Dead Man Walking Analysis

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The debate over whether capital punishment is just or unjust has become a difficult topic to discuss. The United States has one of the most controversial issues regarding capital punishment. The system is unjust and cruel, especially for those who cannot afford proper representation. Sister Helen Prejean’s book, Dead Man Walking, discusses her personal views on the death penalty and advocates for its abolition. She argues that it should be illegal because it is morally wrong. Prejean served as a spiritual advisor to two death row inmates, Patrick Sonnier and Robert Lee Willie. Her experiences with them helped her develop her own views on capital punishment. Prejean believed that a death sentence should not be the only answer for their crimes. She successfully defended her views on capital punishment and fought for what she believed in by trying to grant stays of execution or a court appeal for these inmates. In the end, Prejean’s book shows that capital punishment affects more people and their lives than one would perceive. Although it might be hard to say that a convicted murderer should be released, a life sentence is not necessarily a waste of taxpayers’ dollars. Prejean’s goal was to help Sonnier realize that he was not an animal or worse. She wanted him to understand that he was worth more than his worst act.

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The question of whether capital punishment is morally acceptable has become increasingly challenging, remaining a highly controversial topic in society. The unjust and inhumane nature of capital punishment, particularly for those without adequate legal representation, highlights the need to eliminate it. Wealthy individuals often avoid the death penalty by hiring skilled and well-paid lawyers, revealing the unfairness of the system. Both supporting and opposing arguments regarding capital punishment are compelling and have the ability to change one’s perspective through strong reasoning. Sister Helen Prejean’s book, Dead Man Walking (DMW), delves into her personal views on capital punishment while advocating for its abolition.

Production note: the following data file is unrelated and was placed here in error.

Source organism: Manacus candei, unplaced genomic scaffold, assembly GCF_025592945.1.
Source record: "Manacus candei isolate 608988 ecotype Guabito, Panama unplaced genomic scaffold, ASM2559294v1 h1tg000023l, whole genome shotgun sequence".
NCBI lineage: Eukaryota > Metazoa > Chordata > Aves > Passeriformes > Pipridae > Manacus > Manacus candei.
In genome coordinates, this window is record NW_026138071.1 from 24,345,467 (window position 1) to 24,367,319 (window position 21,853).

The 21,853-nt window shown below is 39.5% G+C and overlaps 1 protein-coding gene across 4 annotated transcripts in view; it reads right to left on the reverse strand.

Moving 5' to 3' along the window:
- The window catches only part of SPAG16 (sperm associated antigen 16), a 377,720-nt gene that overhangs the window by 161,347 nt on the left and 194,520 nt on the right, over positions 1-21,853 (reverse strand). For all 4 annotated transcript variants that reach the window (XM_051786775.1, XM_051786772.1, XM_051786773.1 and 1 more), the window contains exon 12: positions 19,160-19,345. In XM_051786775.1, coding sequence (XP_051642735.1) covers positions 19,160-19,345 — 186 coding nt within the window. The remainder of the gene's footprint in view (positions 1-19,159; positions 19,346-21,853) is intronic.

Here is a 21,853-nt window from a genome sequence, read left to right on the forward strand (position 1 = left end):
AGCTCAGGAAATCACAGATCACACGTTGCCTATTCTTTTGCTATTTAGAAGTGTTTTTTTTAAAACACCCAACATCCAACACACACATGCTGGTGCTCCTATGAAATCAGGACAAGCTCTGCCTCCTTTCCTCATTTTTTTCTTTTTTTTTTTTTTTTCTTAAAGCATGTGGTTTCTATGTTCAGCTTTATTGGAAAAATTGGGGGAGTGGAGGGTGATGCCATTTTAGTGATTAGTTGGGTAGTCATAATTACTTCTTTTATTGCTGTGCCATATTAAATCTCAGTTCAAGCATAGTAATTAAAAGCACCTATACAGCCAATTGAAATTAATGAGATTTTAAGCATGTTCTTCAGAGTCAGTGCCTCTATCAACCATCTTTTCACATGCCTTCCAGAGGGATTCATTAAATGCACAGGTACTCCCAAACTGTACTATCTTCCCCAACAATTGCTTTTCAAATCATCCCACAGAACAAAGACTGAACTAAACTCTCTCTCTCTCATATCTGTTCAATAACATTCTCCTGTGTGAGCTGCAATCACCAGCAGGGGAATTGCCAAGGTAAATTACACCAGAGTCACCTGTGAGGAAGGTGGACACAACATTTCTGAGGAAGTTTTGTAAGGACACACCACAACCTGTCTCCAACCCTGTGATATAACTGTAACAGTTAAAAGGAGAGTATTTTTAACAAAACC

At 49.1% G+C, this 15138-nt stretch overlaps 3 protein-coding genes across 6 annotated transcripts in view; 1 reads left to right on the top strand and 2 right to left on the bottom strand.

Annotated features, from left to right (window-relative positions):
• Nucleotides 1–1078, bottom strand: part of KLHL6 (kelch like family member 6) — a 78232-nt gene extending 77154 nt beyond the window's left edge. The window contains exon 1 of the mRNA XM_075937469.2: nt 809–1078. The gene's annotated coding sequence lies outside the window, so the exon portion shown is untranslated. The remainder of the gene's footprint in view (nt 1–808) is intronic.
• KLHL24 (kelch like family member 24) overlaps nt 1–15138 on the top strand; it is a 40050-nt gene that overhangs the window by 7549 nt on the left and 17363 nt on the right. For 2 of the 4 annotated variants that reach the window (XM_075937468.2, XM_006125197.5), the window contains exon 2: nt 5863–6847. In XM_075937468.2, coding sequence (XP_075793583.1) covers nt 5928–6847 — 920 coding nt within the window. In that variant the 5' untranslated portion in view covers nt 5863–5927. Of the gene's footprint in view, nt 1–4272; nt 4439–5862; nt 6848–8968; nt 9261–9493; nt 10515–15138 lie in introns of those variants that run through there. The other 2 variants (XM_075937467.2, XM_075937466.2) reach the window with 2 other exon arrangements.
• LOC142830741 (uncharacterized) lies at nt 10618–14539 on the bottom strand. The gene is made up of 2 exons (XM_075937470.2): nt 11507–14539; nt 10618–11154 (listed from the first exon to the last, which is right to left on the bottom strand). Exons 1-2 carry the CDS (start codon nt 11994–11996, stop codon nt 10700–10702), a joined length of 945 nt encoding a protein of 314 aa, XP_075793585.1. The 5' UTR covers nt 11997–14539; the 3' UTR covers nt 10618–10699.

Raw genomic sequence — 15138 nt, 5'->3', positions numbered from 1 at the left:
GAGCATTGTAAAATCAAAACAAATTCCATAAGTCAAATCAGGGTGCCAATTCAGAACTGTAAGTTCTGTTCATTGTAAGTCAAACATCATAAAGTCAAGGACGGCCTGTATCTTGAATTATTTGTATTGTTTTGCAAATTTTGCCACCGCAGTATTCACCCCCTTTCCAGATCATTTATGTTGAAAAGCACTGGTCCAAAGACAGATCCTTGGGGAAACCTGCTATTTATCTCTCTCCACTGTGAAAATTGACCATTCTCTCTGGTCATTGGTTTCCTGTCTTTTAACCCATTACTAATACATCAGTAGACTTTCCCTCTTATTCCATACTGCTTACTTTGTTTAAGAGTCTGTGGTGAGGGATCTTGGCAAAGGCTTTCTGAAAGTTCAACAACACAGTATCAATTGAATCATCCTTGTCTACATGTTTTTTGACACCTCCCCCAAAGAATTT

Prejean demonstrates her courage and bravery as she defends her stance on capital punishment, a sensitive topic. She served as a spiritual advisor and friend to two death row inmates, Patrick Sonnier and Robert Lee Willie. Through these relationships, she developed her own perspective on the death penalty. Prejean firmly believed that executing another human being is morally unjust, expressing her viewpoint openly with statements like, “maybe violence is natural to him.” (11) While the United States government permits capital punishment for crimes that cannot be adequately punished by other means, Prejean argues that it should not be the sole solution, despite acknowledging the dangerous nature of individuals like Sonnier and Willie and the absence of any excuse for their actions.

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Prejean effectively served as a spiritual advisor in addressing the issue of capital punishment, particularly when compared to others. The chosen method of execution, lethal injection, stirs up emotions previously unexplored by some individuals. Prejean dedicated herself to providing comfort and support to the two inmates during their moments of grief and desperation. The primary motivation behind her visits stemmed from the overwhelming weight of their isolation and abandonment, which deeply affected her. She persistently fought for stays of execution and court appeals for these prisoners, advocating for her deeply held beliefs. Ultimately, she succeeded in bringing about positive change in Sonnier, helping him recognize the redemptive power of truth. Despite his initial resistance and prejudiced perspectives, he eventually let his guard down and acknowledged his actions. DMW effectively illustrates that the consequences of capital punishment extend beyond what one may initially perceive, impacting numerous lives.

At the conclusion of the story, Sonnier no longer posed a threat to others and significantly transformed as an individual. Although it may be a stretch to suggest releasing a convicted murderer, it is reasonable to argue that a lifelong imprisonment is not simply squandering tax funds. Prejean expressed, “I am striving to emulate Jesus’s teachings that deem every individual worth more than their worst actions.” This sentiment resonates with her as she aimed to show Sonnier that he was not subhuman or worse.

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Dead Man Walking Analysis. (2016, May 20). Retrieved from

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